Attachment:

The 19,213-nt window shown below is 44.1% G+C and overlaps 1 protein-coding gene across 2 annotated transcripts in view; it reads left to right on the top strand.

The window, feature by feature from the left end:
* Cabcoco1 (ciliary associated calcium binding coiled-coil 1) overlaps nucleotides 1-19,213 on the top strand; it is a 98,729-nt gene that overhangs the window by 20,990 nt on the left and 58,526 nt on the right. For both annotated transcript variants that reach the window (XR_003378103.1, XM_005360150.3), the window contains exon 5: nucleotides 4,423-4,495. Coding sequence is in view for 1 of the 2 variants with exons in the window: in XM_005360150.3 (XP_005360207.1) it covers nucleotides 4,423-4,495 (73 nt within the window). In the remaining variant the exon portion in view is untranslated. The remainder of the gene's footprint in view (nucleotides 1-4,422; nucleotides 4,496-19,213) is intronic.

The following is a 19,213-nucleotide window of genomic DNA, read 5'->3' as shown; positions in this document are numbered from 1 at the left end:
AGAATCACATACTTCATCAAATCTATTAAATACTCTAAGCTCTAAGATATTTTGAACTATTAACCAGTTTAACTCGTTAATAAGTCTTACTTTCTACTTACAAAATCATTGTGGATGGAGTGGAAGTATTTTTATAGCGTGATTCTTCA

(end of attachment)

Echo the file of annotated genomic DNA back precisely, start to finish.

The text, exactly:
The 19,213-nt window shown below is 44.1% G+C and overlaps 1 protein-coding gene across 2 annotated transcripts in view; it reads left to right on the top strand.

The window, feature by feature from the left end:
* Cabcoco1 (ciliary associated calcium binding coiled-coil 1) overlaps nucleotides 1-19,213 on the top strand; it is a 98,729-nt gene that overhangs the window by 20,990 nt on the left and 58,526 nt on the right. For both annotated transcript variants that reach the window (XR_003378103.1, XM_005360150.3), the window contains exon 5: nucleotides 4,423-4,495. Coding sequence is in view for 1 of the 2 variants with exons in the window: in XM_005360150.3 (XP_005360207.1) it covers nucleotides 4,423-4,495 (73 nt within the window). In the remaining variant the exon portion in view is untranslated. The remainder of the gene's footprint in view (nucleotides 1-4,422; nucleotides 4,496-19,213) is intronic.

The following is a 19,213-nucleotide window of genomic DNA, read 5'->3' as shown; positions in this document are numbered from 1 at the left end:
AGAATCACATACTTCATCAAATCTATTAAATACTCTAAGCTCTAAGATATTTTGAACTATTAACCAGTTTAACTCGTTAATAAGTCTTACTTTCTACTTACAAAATCATTGTGGATGGAGTGGAAGTATTTTTATAGCGTGATTCTTCA